Tuesday, November 24, 2015

Johnny Johnson's Rum and Molasses Fund

Johnny Johnson turkey eats studentRum and Molasses -- what better way to spend a Thanksgiving holiday at Dartmouth? The Rum and Molasses Fund provided turkeys and other delicious foods for Dartmouth Outing Club members staying in Hanover over the break.

We have a few documents from the 1930s and 1940s outlining the festivities. One year, there was the "Thanksgiving feed at Moose" cooked by a member of the class of 1934 at Moosilauk, then the "Annual Thanksgiving Mt. Washington Trip," a trip with members of the Yale Outing Club ("For a real bunch of fellows, a Dartmouth-Yale combination is hard to beat!"), as well as hikes in the Adirondacks, hiking to various DOC cabins, and some cabin work at Jobildunc.

In a letter from 1940 (above), "Sir Robert Montcalm," "Loafing Trips Big-Blowout" and the "Agent Extraordinary of Yhoodi," announces that you can reserve a free turkey and go off and have your own wilderness adventure -- unless, of course, your Johnny Johnson Turkey eats you first!

The Fund was established by "Johnny Johnson '66," also known as John Edgar Johnson, Class of 1866 (picture below).  In 1913, an article by Fred Harris, the founder of the DOC, inspired Johnson to donate a 100-acre farm called Skyline to the DOC. This was only the beginning of his generosity. Johnson was not a wealthy man, but he was a passionate gifter, constantly surprising DOC members with random presents -- from a case of Worcester sauce for one Thanksgiving feast, to 24 scarlet jackets for DOC members during Carnival to a black bear cub. Some of the funds that Johnson established still exist, but the Rum and Molasses fund is sadly defunct.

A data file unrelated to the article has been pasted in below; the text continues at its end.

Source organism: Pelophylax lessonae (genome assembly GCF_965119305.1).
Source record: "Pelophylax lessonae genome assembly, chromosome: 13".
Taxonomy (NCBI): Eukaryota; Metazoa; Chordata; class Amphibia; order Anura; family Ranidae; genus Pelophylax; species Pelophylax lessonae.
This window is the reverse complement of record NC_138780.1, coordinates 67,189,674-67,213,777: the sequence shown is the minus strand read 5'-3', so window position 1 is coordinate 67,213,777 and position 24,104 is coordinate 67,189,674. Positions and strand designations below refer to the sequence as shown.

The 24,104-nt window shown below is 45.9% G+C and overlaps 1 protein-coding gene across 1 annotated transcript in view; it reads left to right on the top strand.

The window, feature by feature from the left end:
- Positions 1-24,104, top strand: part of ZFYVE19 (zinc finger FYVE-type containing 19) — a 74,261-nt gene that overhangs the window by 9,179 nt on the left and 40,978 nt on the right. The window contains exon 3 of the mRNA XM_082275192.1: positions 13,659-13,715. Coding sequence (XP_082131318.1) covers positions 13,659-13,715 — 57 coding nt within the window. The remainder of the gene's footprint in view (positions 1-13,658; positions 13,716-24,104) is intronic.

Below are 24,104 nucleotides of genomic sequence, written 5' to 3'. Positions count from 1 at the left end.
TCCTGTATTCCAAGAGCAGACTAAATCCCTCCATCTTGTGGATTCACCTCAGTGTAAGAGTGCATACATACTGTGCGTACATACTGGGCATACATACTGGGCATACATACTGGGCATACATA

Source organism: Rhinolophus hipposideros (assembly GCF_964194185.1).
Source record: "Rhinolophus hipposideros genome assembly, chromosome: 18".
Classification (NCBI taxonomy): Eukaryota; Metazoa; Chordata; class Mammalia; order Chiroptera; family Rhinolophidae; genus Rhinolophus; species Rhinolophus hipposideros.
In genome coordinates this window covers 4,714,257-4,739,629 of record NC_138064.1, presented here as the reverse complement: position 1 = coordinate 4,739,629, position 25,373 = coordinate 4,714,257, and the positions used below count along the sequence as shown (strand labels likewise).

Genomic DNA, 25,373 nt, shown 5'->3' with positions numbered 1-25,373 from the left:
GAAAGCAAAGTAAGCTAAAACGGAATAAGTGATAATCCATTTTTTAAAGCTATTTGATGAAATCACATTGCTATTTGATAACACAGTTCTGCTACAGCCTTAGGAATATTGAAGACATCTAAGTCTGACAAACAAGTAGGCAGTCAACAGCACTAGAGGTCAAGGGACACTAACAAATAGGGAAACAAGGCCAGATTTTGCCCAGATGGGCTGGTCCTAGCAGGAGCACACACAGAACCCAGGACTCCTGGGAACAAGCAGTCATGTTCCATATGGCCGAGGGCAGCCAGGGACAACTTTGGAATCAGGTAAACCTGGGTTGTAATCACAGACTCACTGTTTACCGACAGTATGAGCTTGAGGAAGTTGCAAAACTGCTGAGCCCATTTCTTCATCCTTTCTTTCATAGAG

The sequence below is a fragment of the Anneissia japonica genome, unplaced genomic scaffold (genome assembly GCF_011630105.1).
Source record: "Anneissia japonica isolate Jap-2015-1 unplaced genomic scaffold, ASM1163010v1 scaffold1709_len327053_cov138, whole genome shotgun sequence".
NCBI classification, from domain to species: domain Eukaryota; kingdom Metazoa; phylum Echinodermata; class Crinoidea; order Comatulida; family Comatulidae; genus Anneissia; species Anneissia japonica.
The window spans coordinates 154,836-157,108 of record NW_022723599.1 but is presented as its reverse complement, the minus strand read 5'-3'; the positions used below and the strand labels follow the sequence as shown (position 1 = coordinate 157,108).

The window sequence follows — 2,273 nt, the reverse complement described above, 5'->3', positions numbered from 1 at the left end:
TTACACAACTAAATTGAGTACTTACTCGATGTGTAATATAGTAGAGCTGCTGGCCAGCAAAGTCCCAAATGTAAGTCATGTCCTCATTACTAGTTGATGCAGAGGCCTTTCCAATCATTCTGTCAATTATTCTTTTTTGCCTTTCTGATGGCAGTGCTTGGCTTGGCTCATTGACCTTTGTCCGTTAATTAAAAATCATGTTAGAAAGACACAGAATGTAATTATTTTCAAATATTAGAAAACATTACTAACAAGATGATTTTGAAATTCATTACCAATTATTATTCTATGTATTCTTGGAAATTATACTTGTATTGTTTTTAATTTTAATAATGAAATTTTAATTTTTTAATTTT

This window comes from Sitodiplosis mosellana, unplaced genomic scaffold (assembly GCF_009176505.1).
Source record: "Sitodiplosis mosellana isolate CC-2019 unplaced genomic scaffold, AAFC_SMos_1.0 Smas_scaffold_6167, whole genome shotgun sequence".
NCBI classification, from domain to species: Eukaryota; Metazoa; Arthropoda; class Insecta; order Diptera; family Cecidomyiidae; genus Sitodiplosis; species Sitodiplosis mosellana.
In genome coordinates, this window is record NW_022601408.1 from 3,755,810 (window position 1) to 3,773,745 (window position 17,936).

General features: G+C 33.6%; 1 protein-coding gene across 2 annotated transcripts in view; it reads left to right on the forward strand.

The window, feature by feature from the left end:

John Johnson Class of 1866
Johnson described himself as a "wall-flower" at Dartmouth, but he was certainly a passionate and outspoken man later in life. He was a member of Kappa Kappa Kappa, served in the Civil War, and later became a minister. Reverend Johnson also claimed that the Class of 1866 had chosen green as Dartmouth's color. His alumni files is bulging -- come in and check it out!

In all our research, it remains unclear whether the funds were ever used to purchase rum and molasses ...or just turkey.

For more trending Thanksgiving topics, we've blogged about what Dartmouth students in 1946 were thankful for ("I'm thankful that after eating in Thayer Hall for two months I can go home for a decent meal"), early recipes, and the tragic death of Molly Goosey, back before turkey was the Thanksgiving bird of choice. To see the original Rum and Molasses documents, ask for DO-1, Box 6138, Folder 22.